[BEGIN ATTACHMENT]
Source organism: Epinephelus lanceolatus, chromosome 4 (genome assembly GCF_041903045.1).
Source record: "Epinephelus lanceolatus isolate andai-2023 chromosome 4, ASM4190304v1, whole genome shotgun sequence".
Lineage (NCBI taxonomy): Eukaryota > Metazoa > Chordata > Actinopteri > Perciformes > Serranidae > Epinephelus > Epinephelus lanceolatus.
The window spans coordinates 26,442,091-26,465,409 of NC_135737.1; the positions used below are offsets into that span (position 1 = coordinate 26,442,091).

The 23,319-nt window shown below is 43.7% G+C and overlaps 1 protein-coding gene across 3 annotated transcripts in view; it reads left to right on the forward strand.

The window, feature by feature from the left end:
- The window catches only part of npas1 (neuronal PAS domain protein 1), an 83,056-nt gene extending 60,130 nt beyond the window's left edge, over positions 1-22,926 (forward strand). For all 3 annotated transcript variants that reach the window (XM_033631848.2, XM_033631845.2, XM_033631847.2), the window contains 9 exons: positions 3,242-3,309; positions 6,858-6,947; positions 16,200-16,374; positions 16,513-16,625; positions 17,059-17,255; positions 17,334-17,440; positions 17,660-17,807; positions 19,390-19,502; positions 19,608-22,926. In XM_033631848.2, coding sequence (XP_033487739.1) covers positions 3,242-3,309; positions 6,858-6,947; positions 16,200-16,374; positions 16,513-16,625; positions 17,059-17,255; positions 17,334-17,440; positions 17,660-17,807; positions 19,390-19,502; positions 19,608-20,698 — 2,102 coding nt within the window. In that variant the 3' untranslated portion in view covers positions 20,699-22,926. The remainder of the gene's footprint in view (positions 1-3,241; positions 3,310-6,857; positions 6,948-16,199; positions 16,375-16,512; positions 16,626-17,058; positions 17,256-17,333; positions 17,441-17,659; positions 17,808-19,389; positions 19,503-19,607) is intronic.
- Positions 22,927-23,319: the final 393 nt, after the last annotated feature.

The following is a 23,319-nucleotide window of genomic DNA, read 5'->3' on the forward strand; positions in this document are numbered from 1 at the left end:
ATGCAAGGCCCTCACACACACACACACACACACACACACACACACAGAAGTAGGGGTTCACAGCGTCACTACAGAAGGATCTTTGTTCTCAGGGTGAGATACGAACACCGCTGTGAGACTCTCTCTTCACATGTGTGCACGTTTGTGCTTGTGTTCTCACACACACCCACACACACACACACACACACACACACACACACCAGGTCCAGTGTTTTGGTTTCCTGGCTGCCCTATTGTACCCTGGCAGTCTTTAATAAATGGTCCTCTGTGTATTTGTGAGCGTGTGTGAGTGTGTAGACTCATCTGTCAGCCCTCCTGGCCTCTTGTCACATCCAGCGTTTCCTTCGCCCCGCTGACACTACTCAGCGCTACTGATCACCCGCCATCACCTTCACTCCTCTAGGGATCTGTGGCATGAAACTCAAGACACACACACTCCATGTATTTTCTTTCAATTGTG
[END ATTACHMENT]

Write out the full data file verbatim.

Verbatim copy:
Source organism: Epinephelus lanceolatus, chromosome 4 (genome assembly GCF_041903045.1).
Source record: "Epinephelus lanceolatus isolate andai-2023 chromosome 4, ASM4190304v1, whole genome shotgun sequence".
Lineage (NCBI taxonomy): Eukaryota > Metazoa > Chordata > Actinopteri > Perciformes > Serranidae > Epinephelus > Epinephelus lanceolatus.
The window spans coordinates 26,442,091-26,465,409 of NC_135737.1; the positions used below are offsets into that span (position 1 = coordinate 26,442,091).

The 23,319-nt window shown below is 43.7% G+C and overlaps 1 protein-coding gene across 3 annotated transcripts in view; it reads left to right on the forward strand.

The window, feature by feature from the left end:
- The window catches only part of npas1 (neuronal PAS domain protein 1), an 83,056-nt gene extending 60,130 nt beyond the window's left edge, over positions 1-22,926 (forward strand). For all 3 annotated transcript variants that reach the window (XM_033631848.2, XM_033631845.2, XM_033631847.2), the window contains 9 exons: positions 3,242-3,309; positions 6,858-6,947; positions 16,200-16,374; positions 16,513-16,625; positions 17,059-17,255; positions 17,334-17,440; positions 17,660-17,807; positions 19,390-19,502; positions 19,608-22,926. In XM_033631848.2, coding sequence (XP_033487739.1) covers positions 3,242-3,309; positions 6,858-6,947; positions 16,200-16,374; positions 16,513-16,625; positions 17,059-17,255; positions 17,334-17,440; positions 17,660-17,807; positions 19,390-19,502; positions 19,608-20,698 — 2,102 coding nt within the window. In that variant the 3' untranslated portion in view covers positions 20,699-22,926. The remainder of the gene's footprint in view (positions 1-3,241; positions 3,310-6,857; positions 6,948-16,199; positions 16,375-16,512; positions 16,626-17,058; positions 17,256-17,333; positions 17,441-17,659; positions 17,808-19,389; positions 19,503-19,607) is intronic.
- Positions 22,927-23,319: the final 393 nt, after the last annotated feature.

The following is a 23,319-nucleotide window of genomic DNA, read 5'->3' on the forward strand; positions in this document are numbered from 1 at the left end:
ATGCAAGGCCCTCACACACACACACACACACACACACACACACACAGAAGTAGGGGTTCACAGCGTCACTACAGAAGGATCTTTGTTCTCAGGGTGAGATACGAACACCGCTGTGAGACTCTCTCTTCACATGTGTGCACGTTTGTGCTTGTGTTCTCACACACACCCACACACACACACACACACACACACACACACACCAGGTCCAGTGTTTTGGTTTCCTGGCTGCCCTATTGTACCCTGGCAGTCTTTAATAAATGGTCCTCTGTGTATTTGTGAGCGTGTGTGAGTGTGTAGACTCATCTGTCAGCCCTCCTGGCCTCTTGTCACATCCAGCGTTTCCTTCGCCCCGCTGACACTACTCAGCGCTACTGATCACCCGCCATCACCTTCACTCCTCTAGGGATCTGTGGCATGAAACTCAAGACACACACACTCCATGTATTTTCTTTCAATTGTG